To make this breakfast for four lucky ranchers, you will need:
- 8 eggs
- 4 slices of toast
- 2 cans of tomatoes
- 1 onion
- 4 cloves of garlic
- 16 fresh dhania leaves
- 2 red hot KZN pele–pele chillies, or one large red one
- 1 level teaspoon of freshly ground cumin (jeera)
- Half a cup of crumbled feta
- 4 or 8 slices of kaiser, or gypsey ham
- Sliced avocado
- Butter and canola oil
This is a deviant form of traditional Mexican food, enlivened by the addition of some ingredients and the blasé substitution of others.
Traditional rancheros (ranchers) wrapped their breakfast in tortillas. In the hands of those inexperienced in tortilla handling, this usually means a torrent of egg yolk down the sleeve.
I have replaced these with standard South African toast, freshly made and lightly caramelised by the heat.
The ham is unusual but very welcome, while the sliced avocado is simultaneously Mexican and KZNish.
We assume you prefer a cast iron skillet; if not, a pair of heavy bottomed frying pans should do the trick. Sweat the sliced onion, de-pipped chillies and minced garlic in a little canola oil until the onion is soft and translucent. Add the freshly ground cumin and stir well.
Pour in the contents of both cans of tomatoes including the juice. Mash the tomatoes with a fork, stir again and let it bubble over low heat until the sauce thickens. When done, fit the lid and remove the pan from the heat.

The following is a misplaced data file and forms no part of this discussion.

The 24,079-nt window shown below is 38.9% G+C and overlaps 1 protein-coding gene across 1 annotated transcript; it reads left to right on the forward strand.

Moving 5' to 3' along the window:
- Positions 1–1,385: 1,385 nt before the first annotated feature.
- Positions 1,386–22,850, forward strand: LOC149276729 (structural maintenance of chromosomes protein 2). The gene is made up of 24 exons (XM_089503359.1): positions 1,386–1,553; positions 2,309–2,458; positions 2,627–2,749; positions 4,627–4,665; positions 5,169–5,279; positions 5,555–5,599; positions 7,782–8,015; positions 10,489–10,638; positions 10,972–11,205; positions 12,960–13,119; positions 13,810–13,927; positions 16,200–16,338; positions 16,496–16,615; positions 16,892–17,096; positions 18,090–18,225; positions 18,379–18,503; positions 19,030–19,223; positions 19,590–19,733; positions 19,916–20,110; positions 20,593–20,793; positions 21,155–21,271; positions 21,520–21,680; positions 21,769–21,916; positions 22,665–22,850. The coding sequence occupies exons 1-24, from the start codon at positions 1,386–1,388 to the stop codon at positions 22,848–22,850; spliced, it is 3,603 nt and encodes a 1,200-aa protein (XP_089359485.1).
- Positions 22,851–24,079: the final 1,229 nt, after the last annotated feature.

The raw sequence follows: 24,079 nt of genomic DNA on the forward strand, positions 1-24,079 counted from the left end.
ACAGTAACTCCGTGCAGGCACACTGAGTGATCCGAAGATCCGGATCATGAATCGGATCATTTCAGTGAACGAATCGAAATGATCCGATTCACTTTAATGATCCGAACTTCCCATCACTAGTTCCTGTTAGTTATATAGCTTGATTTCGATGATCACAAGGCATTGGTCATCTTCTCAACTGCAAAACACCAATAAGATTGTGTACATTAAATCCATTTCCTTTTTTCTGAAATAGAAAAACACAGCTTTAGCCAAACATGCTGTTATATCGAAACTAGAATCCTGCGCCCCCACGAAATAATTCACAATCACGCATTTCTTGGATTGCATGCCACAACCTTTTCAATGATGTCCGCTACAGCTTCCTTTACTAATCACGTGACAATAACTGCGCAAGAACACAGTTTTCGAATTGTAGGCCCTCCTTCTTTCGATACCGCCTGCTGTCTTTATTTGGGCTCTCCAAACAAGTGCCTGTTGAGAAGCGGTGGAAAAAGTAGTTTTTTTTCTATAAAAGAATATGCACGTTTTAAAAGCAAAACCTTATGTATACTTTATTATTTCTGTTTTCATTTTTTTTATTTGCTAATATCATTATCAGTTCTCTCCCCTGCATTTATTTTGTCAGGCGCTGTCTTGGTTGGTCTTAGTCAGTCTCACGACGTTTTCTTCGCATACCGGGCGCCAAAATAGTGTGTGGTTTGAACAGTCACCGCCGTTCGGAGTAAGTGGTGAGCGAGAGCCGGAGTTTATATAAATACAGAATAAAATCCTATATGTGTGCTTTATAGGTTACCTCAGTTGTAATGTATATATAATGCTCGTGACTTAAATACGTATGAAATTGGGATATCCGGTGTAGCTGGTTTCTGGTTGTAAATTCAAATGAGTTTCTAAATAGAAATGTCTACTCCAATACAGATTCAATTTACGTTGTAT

In frying pan number two, fry the eggs two at a time. Use medium heat to melt a 50/50 mix of butter and canola oil. When hot, break the eggs carefully into the pan, to produce runny yolks and firm whites.
Achieve this by spooning the hot oil-butter mixture over the frying eggs. When done, reserve under cover.
Return to the hot tomato sauce you’ve just made. Sprinkle fresh chopped dhania leaves over the mix and stir it in.
Arrange a slice of toast on each warmed plate, spoon over lots of the tomato sauce, sprinkle on a tablespoon of crumbled feta, add a layer of ham, then carefully slide two freshly fried eggs on top. Sprinkle with freshly ground black pepper, and maybe a little salt.
Hasta la vista, baby.
David Basckin is a freelance journalist and videographer.